Differential Roles of the PKC Novel Isoforms, PKCδ and PKCε, in Mouse and Human Platelets
Research output: Contribution to journal › Article
Colleges, School and Institutes
BACKGROUND: Increasing evidence suggests that individual isoforms of protein kinase C (PKC) play distinct roles in regulating platelet activation. METHODOLOGY/PRINCIPAL FINDINGS: In this study, we focus on the role of two novel PKC isoforms, PKCdelta and PKCepsilon, in both mouse and human platelets. PKCdelta is robustly expressed in human platelets and undergoes transient tyrosine phosphorylation upon stimulation by thrombin or the collagen receptor, GPVI, which becomes sustained in the presence of the pan-PKC inhibitor, Ro 31-8220. In mouse platelets, however, PKCdelta undergoes sustained tyrosine phosphorylation upon activation. In contrast the related isoform, PKCepsilon, is expressed at high levels in mouse but not human platelets. There is a marked inhibition in aggregation and dense granule secretion to low concentrations of GPVI agonists in mouse platelets lacking PKCepsilon in contrast to a minor inhibition in response to G protein-coupled receptor agonists. This reduction is mediated by inhibition of tyrosine phosphorylation of the FcRgamma-chain and downstream proteins, an effect also observed in wild-type mouse platelets in the presence of a PKC inhibitor. CONCLUSIONS: These results demonstrate a reciprocal relationship in levels of the novel PKC isoforms delta and epsilon in human and mouse platelets and a selective role for PKCepsilon in signalling through GPVI.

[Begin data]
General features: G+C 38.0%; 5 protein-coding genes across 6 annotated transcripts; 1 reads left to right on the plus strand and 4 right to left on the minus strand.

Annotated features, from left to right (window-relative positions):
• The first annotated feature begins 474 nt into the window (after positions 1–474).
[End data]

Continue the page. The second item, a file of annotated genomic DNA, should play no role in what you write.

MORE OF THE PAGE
|Publication status||Published - 24 Nov 2008|